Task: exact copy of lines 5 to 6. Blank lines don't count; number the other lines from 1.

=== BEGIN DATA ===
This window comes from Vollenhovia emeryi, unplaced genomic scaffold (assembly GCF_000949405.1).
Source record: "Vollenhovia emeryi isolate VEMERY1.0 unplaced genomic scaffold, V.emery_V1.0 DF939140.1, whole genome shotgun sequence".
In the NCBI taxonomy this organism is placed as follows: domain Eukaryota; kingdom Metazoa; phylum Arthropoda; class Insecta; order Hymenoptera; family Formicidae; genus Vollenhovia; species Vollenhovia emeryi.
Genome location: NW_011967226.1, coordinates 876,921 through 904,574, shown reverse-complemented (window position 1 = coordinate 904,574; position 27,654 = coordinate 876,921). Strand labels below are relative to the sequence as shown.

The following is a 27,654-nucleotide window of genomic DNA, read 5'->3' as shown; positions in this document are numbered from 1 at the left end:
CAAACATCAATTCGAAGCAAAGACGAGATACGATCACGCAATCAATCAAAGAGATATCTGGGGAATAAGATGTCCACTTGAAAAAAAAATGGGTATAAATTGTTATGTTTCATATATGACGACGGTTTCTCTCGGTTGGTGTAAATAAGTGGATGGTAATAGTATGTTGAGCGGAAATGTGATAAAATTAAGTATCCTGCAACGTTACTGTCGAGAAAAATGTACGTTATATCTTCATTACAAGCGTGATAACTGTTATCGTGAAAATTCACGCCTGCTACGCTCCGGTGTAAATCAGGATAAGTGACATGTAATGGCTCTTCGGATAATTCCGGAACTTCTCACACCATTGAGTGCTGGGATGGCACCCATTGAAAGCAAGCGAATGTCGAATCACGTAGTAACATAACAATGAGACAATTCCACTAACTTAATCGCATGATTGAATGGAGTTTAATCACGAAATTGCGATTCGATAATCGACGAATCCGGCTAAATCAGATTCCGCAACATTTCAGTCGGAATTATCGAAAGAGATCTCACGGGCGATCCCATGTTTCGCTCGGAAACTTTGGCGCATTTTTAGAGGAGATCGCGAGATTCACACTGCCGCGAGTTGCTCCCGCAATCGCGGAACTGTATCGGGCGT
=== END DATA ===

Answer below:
The following is a 27,654-nucleotide window of genomic DNA, read 5'->3' as shown; positions in this document are numbered from 1 at the left end:
CAAACATCAATTCGAAGCAAAGACGAGATACGATCACGCAATCAATCAAAGAGATATCTGGGGAATAAGATGTCCACTTGAAAAAAAAATGGGTATAAATTGTTATGTTTCATATATGACGACGGTTTCTCTCGGTTGGTGTAAATAAGTGGATGGTAATAGTATGTTGAGCGGAAATGTGATAAAATTAAGTATCCTGCAACGTTACTGTCGAGAAAAATGTACGTTATATCTTCATTACAAGCGTGATAACTGTTATCGTGAAAATTCACGCCTGCTACGCTCCGGTGTAAATCAGGATAAGTGACATGTAATGGCTCTTCGGATAATTCCGGAACTTCTCACACCATTGAGTGCTGGGATGGCACCCATTGAAAGCAAGCGAATGTCGAATCACGTAGTAACATAACAATGAGACAATTCCACTAACTTAATCGCATGATTGAATGGAGTTTAATCACGAAATTGCGATTCGATAATCGACGAATCCGGCTAAATCAGATTCCGCAACATTTCAGTCGGAATTATCGAAAGAGATCTCACGGGCGATCCCATGTTTCGCTCGGAAACTTTGGCGCATTTTTAGAGGAGATCGCGAGATTCACACTGCCGCGAGTTGCTCCCGCAATCGCGGAACTGTATCGGGCGT